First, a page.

With Rotary, it’s all about people — and their communities

Published on: June 29, 2017

As part of a long-standing tradition with the organization, Rotary Club of FishHawk-Riverview members hand out dictionaries to students. PHotos courtesy of Rotary Club of FishHawk-Riverview


Despite misunderstanding by some in the community, Rotary International and its local affiliates is an organization of philanthropy, not a networking group.  The Rotary Club of FishHawk-Riverview members say they are focusing on just that.

Celebrating its 15th anniversary, the club is sharpening its focus on community engagement and philanthropy, said incoming Club President Michael Broussard.

“The reason for Rotary is to help the world,” he said, and that is what the club will target as it moves in to its 16th year – finding new members ready to wrap their arms around their neighbors and lend a hand.

The club marked the anniversary with a soiree at Shrimp Boat recently, attended by 75 to 100 people, cutting a ribbon to officially join the Greater Riverview Chamber of Commerce, then receiving an award from District Governor Joyce Gunter for the community service FishHawk-Riverview Rotary does in its community.

“She basically gave us an award of appreciation for what our club does for the district and for our community in service, donations and work,” said outgoing Club President Christopher Jones.

The club hosts several major events each year to raise money for its charities. The largest is its annual crawfish festival, held each April, most recently at Winthrop.

“In 2009, that was the first group effort between the Riverview Rotary Club and the Rotary Club of FishHawk-Bloomingdale,” Jones said. The event, which was Broussard’s brainchild, was a resounding success and the affair that sealed the merger of the two clubs.

“The economy was down and a lot of bad things were going on back then,” Jones said. “Both groups had lost quite a few members. The merger just made sense,” he said.

Money raised by the local Rotary Club funds several projects, including the Dictionary Project, an effort to purchase dictionaries for every fourth grader in Lithia, Riverview and Valrico – about 1,600.

The board of the Rotary Club of FishHawk-Riverview. The focus of the organization, which is highly inclusive of all ages, is philanthropy and community-oriented projects.

These aren’t just regular dictionaries. They also include a thesaurus, the full Declaration of Independence and the Bill of Rights. They each have a periodic table and a list of state birds and state capitals.

“The teachers have told me they literally take the rest of the day off to look through these books,” Jones said. “To have the children that passionate about learning something is just amazing to me.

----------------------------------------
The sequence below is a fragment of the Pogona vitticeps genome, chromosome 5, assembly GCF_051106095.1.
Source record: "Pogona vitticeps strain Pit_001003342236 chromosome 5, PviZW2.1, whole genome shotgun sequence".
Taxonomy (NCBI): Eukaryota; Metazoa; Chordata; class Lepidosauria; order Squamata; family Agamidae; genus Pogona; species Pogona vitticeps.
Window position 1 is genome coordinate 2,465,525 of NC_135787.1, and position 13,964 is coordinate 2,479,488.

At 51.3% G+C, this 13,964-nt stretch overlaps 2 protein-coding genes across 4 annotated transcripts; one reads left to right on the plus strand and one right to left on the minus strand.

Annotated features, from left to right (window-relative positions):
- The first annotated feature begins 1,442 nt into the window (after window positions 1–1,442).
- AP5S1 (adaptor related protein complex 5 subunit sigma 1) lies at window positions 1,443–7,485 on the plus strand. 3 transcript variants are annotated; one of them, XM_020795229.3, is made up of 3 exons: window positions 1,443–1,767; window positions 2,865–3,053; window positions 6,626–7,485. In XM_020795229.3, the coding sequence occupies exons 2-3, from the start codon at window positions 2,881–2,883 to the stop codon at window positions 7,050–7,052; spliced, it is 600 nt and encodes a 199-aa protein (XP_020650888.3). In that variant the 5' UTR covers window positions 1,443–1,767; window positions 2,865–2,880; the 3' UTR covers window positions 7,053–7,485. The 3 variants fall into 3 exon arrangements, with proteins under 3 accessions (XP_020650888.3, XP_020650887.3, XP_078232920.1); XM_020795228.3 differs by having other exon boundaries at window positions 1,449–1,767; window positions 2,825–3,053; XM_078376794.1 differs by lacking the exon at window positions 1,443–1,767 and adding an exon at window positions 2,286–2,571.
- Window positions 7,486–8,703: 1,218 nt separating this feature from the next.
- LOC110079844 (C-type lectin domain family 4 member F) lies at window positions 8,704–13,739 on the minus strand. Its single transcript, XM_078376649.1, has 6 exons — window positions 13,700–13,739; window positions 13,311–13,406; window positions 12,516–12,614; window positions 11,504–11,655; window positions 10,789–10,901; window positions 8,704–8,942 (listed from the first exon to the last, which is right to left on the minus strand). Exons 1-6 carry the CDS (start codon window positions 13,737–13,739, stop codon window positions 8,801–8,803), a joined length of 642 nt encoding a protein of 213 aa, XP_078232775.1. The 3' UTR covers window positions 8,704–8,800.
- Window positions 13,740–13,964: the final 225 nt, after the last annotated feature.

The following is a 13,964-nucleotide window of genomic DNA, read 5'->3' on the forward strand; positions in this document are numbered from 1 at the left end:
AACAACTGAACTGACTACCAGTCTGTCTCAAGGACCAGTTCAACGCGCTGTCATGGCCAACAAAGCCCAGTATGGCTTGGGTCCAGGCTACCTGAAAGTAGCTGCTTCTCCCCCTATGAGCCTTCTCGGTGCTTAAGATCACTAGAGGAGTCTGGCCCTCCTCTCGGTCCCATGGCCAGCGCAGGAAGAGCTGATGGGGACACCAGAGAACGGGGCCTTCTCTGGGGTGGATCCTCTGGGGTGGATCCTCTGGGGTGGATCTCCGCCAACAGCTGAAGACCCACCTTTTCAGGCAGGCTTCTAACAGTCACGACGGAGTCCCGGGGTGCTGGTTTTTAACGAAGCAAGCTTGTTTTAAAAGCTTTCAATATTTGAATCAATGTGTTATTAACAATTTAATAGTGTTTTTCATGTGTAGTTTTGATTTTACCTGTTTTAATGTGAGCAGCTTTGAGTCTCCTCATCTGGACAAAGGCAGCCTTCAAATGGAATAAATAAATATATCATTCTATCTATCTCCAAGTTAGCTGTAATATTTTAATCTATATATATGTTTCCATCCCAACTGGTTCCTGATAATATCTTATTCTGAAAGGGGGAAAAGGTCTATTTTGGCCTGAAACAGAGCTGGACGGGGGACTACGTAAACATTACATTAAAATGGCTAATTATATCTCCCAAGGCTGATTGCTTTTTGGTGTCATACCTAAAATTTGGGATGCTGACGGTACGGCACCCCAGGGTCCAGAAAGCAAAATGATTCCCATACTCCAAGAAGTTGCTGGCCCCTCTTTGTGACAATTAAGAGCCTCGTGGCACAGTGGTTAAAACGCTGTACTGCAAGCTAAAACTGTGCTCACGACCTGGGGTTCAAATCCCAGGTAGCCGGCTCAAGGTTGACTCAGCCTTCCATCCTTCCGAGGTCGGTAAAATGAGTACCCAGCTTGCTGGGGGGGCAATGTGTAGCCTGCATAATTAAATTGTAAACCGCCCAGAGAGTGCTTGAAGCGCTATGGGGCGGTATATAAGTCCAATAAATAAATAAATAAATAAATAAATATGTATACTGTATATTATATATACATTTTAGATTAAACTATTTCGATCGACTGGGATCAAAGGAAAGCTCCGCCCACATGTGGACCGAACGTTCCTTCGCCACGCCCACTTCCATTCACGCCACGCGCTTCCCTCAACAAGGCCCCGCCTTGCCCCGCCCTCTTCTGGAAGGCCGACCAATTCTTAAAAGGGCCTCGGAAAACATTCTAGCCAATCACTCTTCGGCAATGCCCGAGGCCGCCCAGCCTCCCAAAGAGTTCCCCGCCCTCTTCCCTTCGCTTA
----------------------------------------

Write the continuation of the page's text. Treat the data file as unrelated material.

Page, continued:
“We also have the Alafia Lighted Boat Parade,” Jones said. “We do a chili cookoff that goes along with it. Last year we had probably 30 boats up and down the river.

“Part of the designation of Rotary is to help serve your community. So, the other big thing we do is give between $3,000 and $6,000 in scholarships to high-school students going in to college or trade school. The scholarships go to high-achieving students at Newsome, Riverview and Spoto high schools who need financial help.”

Students submit essays and are interviewed by Rotary members. “We do one major award for each school, then pick three to six other candidates,” Jones said.

FishHawk-Riverview Rotary also supports ECHO, which provides clothing and other household items to the needy and the Brandon Outreach Clinic, which provides free medical service to the underprivileged with no insurance. It also assists Buddy Cruises, helping to pay for people with Down’s syndrome and their families to enjoy an ocean cruise.

Last year, the club grew its membership by 15 percent, Jones’ major goal. Broussard said he hopes to continue in that direction, which will enable the club to do even more for the community.

“I want to add some new members, but very strategically,” Broussard said. “I want them to be a fit for the club, goal oriented. A good fit is someone that’s looking to do some charitable work, not necessarily promote their business. Someone who wants to really be there for the community. Promoting your business is a given at Rotary.”

“People sometimes have a skewed vision of Rotary, that it is a networking group,” he said. “We’re like family. When people need stuff they are probably going to come to a fellow Rotary member. But our main intention is more of a philanthropy opportunity.”

To learn more about the club, visit www.